Publication Date



PNAS Nexus


Hip osteoarthritis (HOA) is a degenerative joint disease that leads to the progressive destruction of subchondral bone and cartilage at the hip joint. Development of effective treatments for HOA remains an open problem, primarily due to the lack of knowledge of its pathogenesis and a typically late-stage diagnosis. We describe a novel network analysis methodology for microcomputed tomography (micro-CT) images of human trabecular bone. We explored differences between the trabecular bone microstructure of femoral heads with and without HOA. Large-scale automated extraction of the network formed by trabecular bone revealed significant network properties not previously reported for bone. Profound differences were discovered, particularly in the proximal third of the femoral head, where HOA networks demonstrated elevated numbers of edges, vertices, and graph components. When further differentiating healthy joint and HOA networks, the latter showed fewer small-world network properties, due to decreased clustering coefficient and increased characteristic path length. Furthermore, we found that HOA networks had reduced length of edges, indicating the formation of compressed trabecular structures. In order to assess our network approach, we developed a deep learning model for classifying HOA and control cases, and we fed it with two separate inputs: (i) micro-CT images of the trabecular bone, and (ii) the network extracted from them. The model with plain micro-CT images achieves 74.6% overall accuracy while the trained model with extracted networks attains 96.5% accuracy. We anticipate our findings to be a starting point for a novel description of bone microstructure in HOA, by considering the phenomenon from a graph theory viewpoint.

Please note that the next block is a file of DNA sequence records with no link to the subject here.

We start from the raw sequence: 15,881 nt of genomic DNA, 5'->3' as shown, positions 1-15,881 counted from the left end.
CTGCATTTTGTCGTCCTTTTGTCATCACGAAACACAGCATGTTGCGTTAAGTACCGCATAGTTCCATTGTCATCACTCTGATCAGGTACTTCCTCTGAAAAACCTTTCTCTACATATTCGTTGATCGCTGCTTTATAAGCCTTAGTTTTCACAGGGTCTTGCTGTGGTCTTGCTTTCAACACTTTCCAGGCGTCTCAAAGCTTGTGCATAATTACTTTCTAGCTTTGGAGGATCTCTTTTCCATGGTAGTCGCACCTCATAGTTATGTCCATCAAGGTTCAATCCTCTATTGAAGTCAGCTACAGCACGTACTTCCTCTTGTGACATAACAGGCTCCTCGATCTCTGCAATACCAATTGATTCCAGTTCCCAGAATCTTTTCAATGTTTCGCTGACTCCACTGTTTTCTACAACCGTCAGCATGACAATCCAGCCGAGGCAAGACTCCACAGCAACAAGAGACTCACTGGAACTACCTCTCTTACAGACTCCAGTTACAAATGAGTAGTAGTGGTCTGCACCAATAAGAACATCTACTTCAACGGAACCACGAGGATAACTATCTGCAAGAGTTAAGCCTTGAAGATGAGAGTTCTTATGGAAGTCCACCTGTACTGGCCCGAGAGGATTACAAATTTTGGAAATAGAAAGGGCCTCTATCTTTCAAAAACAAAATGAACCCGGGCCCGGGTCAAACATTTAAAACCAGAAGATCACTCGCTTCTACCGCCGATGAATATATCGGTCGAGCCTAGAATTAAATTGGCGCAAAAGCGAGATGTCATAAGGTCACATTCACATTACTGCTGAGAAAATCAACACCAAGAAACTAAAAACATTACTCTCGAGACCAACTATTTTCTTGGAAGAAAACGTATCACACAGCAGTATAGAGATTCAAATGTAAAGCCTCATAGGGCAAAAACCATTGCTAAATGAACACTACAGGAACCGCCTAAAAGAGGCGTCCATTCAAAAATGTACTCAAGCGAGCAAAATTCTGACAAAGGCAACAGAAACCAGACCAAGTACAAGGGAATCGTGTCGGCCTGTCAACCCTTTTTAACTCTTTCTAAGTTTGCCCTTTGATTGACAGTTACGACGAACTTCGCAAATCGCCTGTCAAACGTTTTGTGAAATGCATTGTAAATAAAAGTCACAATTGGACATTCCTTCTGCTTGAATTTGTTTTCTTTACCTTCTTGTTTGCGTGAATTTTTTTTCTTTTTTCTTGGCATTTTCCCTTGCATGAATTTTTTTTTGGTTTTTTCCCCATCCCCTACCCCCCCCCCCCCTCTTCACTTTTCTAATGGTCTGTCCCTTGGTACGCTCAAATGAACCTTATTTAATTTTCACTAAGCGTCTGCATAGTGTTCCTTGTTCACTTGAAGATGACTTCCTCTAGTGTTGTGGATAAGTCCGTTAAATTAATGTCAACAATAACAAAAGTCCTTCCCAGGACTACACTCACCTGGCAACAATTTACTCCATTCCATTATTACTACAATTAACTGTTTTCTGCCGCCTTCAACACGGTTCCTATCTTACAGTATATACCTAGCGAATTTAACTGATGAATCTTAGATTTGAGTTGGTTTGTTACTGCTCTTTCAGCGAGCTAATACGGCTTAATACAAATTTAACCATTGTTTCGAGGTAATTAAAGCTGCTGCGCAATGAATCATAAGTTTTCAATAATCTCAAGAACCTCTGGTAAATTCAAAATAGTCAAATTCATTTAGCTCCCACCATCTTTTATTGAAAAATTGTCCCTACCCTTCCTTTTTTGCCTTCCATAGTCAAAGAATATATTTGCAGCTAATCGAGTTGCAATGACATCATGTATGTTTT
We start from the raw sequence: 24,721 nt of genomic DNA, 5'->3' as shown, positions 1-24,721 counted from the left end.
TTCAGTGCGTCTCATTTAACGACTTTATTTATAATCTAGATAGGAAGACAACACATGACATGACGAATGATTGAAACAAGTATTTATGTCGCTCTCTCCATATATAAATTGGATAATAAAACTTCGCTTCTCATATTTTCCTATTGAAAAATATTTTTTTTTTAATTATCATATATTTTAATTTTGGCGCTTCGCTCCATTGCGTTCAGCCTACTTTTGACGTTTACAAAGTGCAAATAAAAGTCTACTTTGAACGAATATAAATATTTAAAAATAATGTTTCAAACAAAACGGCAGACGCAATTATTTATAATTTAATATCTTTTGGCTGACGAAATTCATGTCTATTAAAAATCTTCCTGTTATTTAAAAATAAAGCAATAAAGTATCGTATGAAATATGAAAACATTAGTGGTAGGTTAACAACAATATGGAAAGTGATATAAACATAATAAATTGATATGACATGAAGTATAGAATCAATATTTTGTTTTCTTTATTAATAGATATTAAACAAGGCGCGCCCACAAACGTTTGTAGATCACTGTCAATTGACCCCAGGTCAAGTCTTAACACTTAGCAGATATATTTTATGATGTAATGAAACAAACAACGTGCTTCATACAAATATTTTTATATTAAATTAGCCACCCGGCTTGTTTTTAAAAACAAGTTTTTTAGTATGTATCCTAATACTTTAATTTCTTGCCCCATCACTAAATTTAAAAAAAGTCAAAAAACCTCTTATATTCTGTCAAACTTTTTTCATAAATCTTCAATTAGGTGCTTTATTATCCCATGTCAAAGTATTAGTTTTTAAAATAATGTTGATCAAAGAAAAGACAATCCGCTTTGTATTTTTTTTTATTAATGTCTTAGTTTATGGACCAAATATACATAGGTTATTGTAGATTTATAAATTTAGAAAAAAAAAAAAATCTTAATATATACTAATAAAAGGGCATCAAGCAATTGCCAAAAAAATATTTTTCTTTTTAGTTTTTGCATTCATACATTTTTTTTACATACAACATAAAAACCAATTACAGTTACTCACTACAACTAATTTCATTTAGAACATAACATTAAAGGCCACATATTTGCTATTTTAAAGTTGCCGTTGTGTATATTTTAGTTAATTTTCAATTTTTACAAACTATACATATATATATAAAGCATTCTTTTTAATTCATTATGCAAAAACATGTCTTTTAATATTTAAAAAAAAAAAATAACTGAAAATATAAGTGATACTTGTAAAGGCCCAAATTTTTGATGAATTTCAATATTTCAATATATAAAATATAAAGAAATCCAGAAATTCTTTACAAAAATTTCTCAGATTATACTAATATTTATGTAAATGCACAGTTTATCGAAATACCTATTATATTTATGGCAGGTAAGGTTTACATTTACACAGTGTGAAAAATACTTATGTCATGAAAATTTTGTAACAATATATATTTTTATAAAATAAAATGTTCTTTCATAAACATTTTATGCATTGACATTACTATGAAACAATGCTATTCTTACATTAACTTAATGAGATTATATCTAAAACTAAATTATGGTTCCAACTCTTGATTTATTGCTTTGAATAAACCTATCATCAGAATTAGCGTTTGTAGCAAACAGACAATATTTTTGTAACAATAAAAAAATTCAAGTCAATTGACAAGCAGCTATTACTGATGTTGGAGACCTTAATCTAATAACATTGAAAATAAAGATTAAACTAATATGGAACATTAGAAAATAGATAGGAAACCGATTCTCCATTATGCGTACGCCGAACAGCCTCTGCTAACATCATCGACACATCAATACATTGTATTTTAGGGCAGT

convolutional neural networks, graph theory, machine learning, networks, osteoarthritis.



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